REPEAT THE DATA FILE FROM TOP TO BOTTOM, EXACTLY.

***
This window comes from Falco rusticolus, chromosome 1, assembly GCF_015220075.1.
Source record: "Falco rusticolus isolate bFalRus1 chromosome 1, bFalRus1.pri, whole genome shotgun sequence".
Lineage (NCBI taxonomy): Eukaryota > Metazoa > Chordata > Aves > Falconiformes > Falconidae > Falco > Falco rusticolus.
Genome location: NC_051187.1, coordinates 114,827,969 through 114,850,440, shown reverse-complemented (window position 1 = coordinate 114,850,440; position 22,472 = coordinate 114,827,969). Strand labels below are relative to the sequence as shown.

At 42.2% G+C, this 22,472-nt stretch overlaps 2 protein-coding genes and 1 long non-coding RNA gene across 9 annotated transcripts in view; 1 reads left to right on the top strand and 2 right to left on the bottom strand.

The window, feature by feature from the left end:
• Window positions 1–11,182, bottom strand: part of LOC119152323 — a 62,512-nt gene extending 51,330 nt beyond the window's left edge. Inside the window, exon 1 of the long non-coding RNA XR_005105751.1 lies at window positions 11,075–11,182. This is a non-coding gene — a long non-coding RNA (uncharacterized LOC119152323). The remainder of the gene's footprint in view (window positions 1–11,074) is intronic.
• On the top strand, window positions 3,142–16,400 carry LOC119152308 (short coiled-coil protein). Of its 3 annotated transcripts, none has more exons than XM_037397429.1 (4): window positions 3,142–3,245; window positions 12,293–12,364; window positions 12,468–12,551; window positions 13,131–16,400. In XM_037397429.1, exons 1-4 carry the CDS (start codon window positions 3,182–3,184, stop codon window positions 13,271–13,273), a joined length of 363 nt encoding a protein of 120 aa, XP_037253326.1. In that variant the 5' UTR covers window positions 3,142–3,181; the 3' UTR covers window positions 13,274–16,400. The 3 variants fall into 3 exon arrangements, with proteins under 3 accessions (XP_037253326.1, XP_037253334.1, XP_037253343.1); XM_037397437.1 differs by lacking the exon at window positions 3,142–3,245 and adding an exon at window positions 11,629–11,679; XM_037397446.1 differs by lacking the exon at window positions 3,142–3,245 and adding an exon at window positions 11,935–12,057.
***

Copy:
This window comes from Falco rusticolus, chromosome 1, assembly GCF_015220075.1.
Source record: "Falco rusticolus isolate bFalRus1 chromosome 1, bFalRus1.pri, whole genome shotgun sequence".
Lineage (NCBI taxonomy): Eukaryota > Metazoa > Chordata > Aves > Falconiformes > Falconidae > Falco > Falco rusticolus.
Genome location: NC_051187.1, coordinates 114,827,969 through 114,850,440, shown reverse-complemented (window position 1 = coordinate 114,850,440; position 22,472 = coordinate 114,827,969). Strand labels below are relative to the sequence as shown.

At 42.2% G+C, this 22,472-nt stretch overlaps 2 protein-coding genes and 1 long non-coding RNA gene across 9 annotated transcripts in view; 1 reads left to right on the top strand and 2 right to left on the bottom strand.

The window, feature by feature from the left end:
• Window positions 1–11,182, bottom strand: part of LOC119152323 — a 62,512-nt gene extending 51,330 nt beyond the window's left edge. Inside the window, exon 1 of the long non-coding RNA XR_005105751.1 lies at window positions 11,075–11,182. This is a non-coding gene — a long non-coding RNA (uncharacterized LOC119152323). The remainder of the gene's footprint in view (window positions 1–11,074) is intronic.
• On the top strand, window positions 3,142–16,400 carry LOC119152308 (short coiled-coil protein). Of its 3 annotated transcripts, none has more exons than XM_037397429.1 (4): window positions 3,142–3,245; window positions 12,293–12,364; window positions 12,468–12,551; window positions 13,131–16,400. In XM_037397429.1, exons 1-4 carry the CDS (start codon window positions 3,182–3,184, stop codon window positions 13,271–13,273), a joined length of 363 nt encoding a protein of 120 aa, XP_037253326.1. In that variant the 5' UTR covers window positions 3,142–3,181; the 3' UTR covers window positions 13,274–16,400. The 3 variants fall into 3 exon arrangements, with proteins under 3 accessions (XP_037253326.1, XP_037253334.1, XP_037253343.1); XM_037397437.1 differs by lacking the exon at window positions 3,142–3,245 and adding an exon at window positions 11,629–11,679; XM_037397446.1 differs by lacking the exon at window positions 3,142–3,245 and adding an exon at window positions 11,935–12,057.